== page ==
US criminal investigations into the role that ratings agencies played in the economic crisis were praised by Europe Minister Dick Roche, who said he personally would support similar steps being taken in Europe.
But he warned also that one of the greatest dangers to the country’s economy now was negative attitudes by people, and the talking down of the capacity for recovery.
Mr Roche was especially critical of Standard & Poor’s, who last week reduced the country’s credit rating, contributing to higher costs for borrowing.
“Just 10 days before the September 2008 collapse they have a triple A rating to $2 billion worth of bonds that they junked a short time later. They had a job to do but we pay too much attention to them,” he said.
France and Germany have both indicated interest in reining in their influence on the markets and the European Commission is due to produce proposals shortly.
Mr Roche said that he could not speak for the Government, but added, “My personal view is that you cannot avoid moving in to this area. It is a substantial elephant in the room.”
There was very little an individual nation like Ireland could do about it, but it should be possible at a European level, he said.
In relation to the Irish economy and its ability to meet the costs of winding-down Anglo Irish Bank, Mr Roche said there was a danger that a pessimistic attitude would become a self-fulfilling prophecy.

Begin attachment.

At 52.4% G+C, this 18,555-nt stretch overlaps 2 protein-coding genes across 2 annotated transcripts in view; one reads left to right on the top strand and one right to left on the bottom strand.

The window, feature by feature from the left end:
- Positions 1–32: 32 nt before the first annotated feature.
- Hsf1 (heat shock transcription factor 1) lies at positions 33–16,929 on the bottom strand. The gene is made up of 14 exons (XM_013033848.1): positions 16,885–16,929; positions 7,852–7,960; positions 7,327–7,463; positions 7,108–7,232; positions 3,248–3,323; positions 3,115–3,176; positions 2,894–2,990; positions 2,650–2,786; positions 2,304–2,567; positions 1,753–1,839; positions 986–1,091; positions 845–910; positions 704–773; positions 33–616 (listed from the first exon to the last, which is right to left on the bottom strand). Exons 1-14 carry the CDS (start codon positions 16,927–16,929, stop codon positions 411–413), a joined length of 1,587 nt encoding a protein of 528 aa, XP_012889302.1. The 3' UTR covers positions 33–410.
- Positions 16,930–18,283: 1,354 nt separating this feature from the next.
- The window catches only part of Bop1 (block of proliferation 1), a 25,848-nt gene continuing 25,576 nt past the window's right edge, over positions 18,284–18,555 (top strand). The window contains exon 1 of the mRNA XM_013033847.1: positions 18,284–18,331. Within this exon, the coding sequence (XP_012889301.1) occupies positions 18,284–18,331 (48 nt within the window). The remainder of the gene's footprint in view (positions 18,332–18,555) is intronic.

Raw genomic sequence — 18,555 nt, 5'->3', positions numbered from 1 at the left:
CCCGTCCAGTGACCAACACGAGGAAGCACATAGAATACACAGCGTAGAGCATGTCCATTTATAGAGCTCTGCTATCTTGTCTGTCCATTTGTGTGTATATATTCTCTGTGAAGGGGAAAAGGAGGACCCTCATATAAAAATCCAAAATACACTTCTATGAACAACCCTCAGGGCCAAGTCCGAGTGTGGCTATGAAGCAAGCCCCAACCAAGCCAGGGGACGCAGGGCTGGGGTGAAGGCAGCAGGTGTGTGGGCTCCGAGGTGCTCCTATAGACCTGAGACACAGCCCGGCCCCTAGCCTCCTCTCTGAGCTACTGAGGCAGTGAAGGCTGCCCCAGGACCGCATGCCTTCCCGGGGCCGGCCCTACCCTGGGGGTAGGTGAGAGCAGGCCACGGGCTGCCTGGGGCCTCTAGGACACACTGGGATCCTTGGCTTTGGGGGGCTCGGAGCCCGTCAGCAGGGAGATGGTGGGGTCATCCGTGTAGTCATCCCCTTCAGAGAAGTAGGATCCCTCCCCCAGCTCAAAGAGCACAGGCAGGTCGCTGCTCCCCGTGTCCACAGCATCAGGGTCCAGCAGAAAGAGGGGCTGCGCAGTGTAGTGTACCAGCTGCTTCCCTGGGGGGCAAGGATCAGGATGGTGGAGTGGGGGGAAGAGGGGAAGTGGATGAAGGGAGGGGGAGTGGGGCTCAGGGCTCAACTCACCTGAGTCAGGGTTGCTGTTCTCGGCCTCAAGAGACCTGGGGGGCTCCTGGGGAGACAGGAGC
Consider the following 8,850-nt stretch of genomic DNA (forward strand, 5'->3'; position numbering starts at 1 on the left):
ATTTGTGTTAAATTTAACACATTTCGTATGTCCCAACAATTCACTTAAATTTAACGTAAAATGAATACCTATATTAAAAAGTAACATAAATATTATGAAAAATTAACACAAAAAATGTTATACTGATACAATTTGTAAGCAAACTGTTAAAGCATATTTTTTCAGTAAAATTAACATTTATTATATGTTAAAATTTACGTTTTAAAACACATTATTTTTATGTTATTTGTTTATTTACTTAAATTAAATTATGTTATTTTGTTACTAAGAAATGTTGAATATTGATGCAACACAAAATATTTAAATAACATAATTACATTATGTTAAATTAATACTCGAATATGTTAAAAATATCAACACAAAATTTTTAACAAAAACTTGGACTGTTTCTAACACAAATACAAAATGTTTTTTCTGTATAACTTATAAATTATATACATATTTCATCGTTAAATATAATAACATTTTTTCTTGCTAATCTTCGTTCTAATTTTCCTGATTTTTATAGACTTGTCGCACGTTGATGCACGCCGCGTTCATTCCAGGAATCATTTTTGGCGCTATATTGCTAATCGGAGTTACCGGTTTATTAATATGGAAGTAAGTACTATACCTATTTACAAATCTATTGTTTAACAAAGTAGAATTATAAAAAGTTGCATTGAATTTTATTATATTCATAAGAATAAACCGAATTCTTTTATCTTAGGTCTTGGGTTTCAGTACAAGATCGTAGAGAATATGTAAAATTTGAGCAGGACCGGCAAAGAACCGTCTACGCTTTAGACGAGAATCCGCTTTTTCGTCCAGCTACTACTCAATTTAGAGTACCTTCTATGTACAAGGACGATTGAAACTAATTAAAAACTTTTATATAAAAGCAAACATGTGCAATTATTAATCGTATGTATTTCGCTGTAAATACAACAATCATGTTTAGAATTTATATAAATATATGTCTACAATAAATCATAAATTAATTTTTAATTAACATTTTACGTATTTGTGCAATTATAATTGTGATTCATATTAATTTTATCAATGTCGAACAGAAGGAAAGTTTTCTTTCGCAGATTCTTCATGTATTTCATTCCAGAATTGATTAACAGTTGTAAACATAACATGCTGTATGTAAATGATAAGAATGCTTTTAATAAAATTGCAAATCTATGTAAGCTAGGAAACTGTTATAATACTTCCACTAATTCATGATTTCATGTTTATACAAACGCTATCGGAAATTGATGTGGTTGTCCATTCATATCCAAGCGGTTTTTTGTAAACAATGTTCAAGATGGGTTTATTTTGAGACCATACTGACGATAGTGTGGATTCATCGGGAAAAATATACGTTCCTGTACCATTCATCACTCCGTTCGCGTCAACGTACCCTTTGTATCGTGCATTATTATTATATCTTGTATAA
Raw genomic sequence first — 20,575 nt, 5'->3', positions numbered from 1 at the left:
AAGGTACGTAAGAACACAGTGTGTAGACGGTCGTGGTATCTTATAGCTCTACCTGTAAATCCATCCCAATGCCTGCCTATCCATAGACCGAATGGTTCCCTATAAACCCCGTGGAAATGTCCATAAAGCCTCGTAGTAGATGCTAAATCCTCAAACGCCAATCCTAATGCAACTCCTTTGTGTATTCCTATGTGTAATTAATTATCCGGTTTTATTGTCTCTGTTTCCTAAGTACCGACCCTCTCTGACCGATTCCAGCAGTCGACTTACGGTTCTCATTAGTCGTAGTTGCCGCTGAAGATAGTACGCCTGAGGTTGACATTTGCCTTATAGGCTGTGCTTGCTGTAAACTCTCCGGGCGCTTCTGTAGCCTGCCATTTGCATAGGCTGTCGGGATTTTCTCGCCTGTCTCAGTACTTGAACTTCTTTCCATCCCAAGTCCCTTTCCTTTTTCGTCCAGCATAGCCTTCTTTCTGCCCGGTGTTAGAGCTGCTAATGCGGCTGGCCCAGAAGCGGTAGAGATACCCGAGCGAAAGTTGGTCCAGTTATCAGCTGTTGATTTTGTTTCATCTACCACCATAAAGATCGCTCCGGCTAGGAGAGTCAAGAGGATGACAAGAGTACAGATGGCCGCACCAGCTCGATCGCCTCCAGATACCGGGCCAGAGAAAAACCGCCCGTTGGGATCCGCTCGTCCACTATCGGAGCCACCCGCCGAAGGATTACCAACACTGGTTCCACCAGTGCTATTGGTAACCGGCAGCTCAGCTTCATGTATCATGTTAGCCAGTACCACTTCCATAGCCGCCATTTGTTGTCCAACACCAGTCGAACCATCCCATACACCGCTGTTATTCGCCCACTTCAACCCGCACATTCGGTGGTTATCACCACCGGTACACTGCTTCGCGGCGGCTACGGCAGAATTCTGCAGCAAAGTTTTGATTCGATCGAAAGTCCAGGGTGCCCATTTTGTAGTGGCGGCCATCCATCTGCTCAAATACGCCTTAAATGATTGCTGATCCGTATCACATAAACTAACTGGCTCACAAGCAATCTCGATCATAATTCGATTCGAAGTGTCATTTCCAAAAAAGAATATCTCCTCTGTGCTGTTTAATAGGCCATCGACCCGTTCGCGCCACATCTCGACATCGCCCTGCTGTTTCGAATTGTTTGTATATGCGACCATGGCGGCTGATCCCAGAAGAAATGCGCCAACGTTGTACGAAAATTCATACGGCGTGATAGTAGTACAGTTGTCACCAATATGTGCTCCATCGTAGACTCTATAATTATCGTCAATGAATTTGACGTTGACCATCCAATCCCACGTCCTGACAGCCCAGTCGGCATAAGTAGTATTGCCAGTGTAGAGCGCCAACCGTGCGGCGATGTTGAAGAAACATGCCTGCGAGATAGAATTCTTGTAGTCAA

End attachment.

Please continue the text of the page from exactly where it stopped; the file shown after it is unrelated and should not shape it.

“We need to show some confidence in our capacity to move ahead.
“Minister Brian Lenihan is quite inspirational in this. We should not panic. We need to keep control on how we react and respond,” he said.
People need to become sufficiently confident that we will get through the crisis to start spending again, and this in itself will inject more life into the economy, he said.
“We are in a difficult position but I have absolute confidence that we will work through it.
“We could create difficulties for ourselves by talking ourselves into a darker place.”
On Anglo Irish Bank, he said it would take time to work out the final cost and at the same time it will depend on the length of time the exercise takes.
Winding down over 15 years would cost the state approximately €1.5 billion a year.
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